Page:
Original from Owen Hughes, North Wales Live - https://www.dailypost.co.uk/business/business-news/developer-collapse-leave-workers-firms-16393304
GM Jones Ltd in Llanrwst has left debts of more than £2.5m and up to 40 workers out of pocket
A developer that collapsed into administration is set to leave more than 200 creditors and 40 workers out of pocket - while a bank and finance firms should get paid.
GM Jones, in Llanrwst, had been one of the most successful builders in Conwy county - carrying out commercial and public sector schemes across the region.
Three years ago it secured £400,000 from the Wales Economic Fund to build a new headquarters and it then employed more than 100 workers.
But this March the company ceased trading with administrators from Mazars appointed.
Now a report has revealed what went wrong and the debts it has left to a bank and finance firms, tax chiefs and dozens of local and national companies. It also shows who is expected to get paid with the banks and other lenders at the front of the queue.
The Notice of Administrator's proposals by Mazars showed that back in 2015 everything was going well for the company which saw them push on with a new £1.3m headquarters at Parc Ty Gwyn in Llanrwst - which they moved into in 2018.
But that same year saw a significant Welsh Housing Quality Standards framework contract end - meaning a 34% hit to its revenues.
This saw the firm experience cash flow issues - and build up arrears with the HMRC.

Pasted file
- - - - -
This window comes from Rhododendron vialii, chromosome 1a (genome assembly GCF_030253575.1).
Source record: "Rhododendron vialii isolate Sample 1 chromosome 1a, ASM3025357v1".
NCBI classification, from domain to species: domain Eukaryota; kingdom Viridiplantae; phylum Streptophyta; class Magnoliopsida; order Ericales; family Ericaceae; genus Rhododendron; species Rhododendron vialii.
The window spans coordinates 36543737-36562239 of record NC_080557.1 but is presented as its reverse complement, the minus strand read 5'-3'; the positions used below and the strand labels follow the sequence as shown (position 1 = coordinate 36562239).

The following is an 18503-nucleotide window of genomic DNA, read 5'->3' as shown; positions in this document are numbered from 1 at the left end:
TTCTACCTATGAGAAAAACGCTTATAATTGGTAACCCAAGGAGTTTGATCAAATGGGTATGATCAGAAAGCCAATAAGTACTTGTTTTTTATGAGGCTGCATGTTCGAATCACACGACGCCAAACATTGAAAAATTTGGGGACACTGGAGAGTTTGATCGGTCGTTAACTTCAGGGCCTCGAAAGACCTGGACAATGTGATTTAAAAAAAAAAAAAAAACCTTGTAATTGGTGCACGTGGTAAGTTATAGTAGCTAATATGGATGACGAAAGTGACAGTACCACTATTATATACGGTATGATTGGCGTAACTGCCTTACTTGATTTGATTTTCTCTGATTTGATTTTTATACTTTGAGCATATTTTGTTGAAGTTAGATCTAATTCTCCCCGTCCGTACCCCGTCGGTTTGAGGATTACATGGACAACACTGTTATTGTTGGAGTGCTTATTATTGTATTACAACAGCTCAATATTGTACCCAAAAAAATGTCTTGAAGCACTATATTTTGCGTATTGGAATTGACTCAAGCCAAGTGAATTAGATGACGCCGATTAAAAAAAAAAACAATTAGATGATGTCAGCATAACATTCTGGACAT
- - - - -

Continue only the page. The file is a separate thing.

Staff were laid off with numbers falling from 100 in 2018 to around 40 in March 2019 and loans obtained in a bid to support the business during this difficult period.
In March 2019 HMRC were threatening to file a winding up petition on the company and the directors concluded that administration was the best option and the company stopped trading.
Aberconwy AM Janet Finch-Saunders said at the time it was a blow to workers and had voiced concerns previously about the monitoring of the £400K grant from the Welsh Government.
The report has revealed the list of people owed money by the company.
Lloyds bank is the biggest creditor and has put in a demand for repayment for £1.34m with their loan secured against the site at Parc Ty Gwyn.
How much of this they will receive will depend on the sale of the land and former HQ but they are at the front of the queue when it comes to getting paid.
There is expected to be a demand of £160,000 from finance firm Merchant Money with a charge on land to the south of Parc Ty Gwyn although they could face a shortfall in what they receive.
Bibby Financial Services were owed over £115K but have so far clawed back £56K - reducing the liability to £59K.
Reward Capital has a sum of £153K outstanding and they are expected to face a significant shortfall.
It is worse news for former workers.
There is £54K owed to employees in wage arrears and unpaid holiday pay with these preferential creditors not expected to receive any money from the administration.
They have been directed to the Redundancy Payments Service for payment from the National Insurance Fund.
Finally there is a list of 199 unsecured creditors - many of them local firms - owed close to £740K.
They are not expected to receive a penny.
These range from £49K owed to Anglesey based builders' merchant Huws Gray to more than £600 to Nant Conwy Tyres.
Administrators report that work is now taking place to sell assets and recover other monies to maximise any payout to creditors.
A further report is expected to be released in the coming weeks.